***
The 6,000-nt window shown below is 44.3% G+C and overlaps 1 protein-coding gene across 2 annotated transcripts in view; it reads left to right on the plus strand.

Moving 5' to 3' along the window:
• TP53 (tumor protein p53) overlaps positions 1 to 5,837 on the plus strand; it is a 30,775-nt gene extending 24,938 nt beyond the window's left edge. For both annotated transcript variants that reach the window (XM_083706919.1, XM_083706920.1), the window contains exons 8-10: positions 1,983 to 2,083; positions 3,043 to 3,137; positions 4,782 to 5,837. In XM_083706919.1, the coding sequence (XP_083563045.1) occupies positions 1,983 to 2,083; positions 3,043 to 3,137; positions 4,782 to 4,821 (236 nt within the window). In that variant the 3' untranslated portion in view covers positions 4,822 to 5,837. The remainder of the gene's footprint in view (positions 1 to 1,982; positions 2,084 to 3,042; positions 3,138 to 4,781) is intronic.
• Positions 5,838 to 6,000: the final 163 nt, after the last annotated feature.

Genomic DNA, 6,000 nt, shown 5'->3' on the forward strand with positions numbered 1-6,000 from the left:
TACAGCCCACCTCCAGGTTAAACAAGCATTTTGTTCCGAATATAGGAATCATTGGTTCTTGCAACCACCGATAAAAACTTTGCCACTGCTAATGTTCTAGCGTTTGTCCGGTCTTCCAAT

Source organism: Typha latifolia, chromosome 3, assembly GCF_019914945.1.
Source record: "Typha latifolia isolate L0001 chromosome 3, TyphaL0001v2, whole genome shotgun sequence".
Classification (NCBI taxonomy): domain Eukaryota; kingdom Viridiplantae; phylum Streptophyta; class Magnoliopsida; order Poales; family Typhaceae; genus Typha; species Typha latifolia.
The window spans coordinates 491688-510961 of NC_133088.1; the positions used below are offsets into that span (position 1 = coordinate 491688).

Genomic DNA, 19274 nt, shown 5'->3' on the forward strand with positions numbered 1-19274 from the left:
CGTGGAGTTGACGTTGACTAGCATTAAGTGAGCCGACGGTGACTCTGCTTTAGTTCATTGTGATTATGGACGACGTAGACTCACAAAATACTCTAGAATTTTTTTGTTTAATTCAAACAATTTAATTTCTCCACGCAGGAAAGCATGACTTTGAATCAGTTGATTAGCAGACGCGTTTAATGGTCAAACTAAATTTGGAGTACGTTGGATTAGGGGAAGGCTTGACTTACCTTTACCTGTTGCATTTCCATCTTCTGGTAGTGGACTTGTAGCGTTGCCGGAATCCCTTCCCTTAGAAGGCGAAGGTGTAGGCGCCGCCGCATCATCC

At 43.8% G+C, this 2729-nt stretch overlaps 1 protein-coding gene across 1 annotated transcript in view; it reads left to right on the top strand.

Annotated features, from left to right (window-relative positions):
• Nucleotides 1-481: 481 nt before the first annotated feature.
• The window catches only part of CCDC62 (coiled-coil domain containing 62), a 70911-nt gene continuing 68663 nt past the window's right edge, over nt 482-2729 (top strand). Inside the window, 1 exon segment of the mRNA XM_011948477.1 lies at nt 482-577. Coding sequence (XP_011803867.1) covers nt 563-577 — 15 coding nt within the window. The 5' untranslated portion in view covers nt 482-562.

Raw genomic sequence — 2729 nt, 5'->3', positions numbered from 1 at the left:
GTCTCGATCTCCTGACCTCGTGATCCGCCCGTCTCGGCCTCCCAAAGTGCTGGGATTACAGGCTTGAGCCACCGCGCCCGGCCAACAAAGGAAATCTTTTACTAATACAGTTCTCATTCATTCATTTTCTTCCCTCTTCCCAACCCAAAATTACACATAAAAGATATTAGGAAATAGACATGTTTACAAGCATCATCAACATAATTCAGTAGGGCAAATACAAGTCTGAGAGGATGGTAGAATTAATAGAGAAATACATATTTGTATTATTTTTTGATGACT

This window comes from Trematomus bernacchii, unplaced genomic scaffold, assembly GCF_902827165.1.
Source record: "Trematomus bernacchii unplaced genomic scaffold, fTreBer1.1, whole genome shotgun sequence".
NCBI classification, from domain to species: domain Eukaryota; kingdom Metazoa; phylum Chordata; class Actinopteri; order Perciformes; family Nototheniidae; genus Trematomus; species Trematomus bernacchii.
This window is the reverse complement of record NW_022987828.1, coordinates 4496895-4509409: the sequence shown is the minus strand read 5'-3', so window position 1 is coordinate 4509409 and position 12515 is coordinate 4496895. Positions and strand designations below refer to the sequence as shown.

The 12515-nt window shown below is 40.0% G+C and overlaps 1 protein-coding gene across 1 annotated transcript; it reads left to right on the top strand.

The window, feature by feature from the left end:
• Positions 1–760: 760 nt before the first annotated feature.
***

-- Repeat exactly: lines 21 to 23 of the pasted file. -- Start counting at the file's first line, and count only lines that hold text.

NCBI classification, from domain to species: domain Eukaryota; kingdom Metazoa; phylum Chordata; class Actinopteri; order Perciformes; family Nototheniidae; genus Trematomus; species Trematomus bernacchii.
This window is the reverse complement of record NW_022987828.1, coordinates 4496895-4509409: the sequence shown is the minus strand read 5'-3', so window position 1 is coordinate 4509409 and position 12515 is coordinate 4496895. Positions and strand designations below refer to the sequence as shown.

The 12515-nt window shown below is 40.0% G+C and overlaps 1 protein-coding gene across 1 annotated transcript; it reads left to right on the top strand.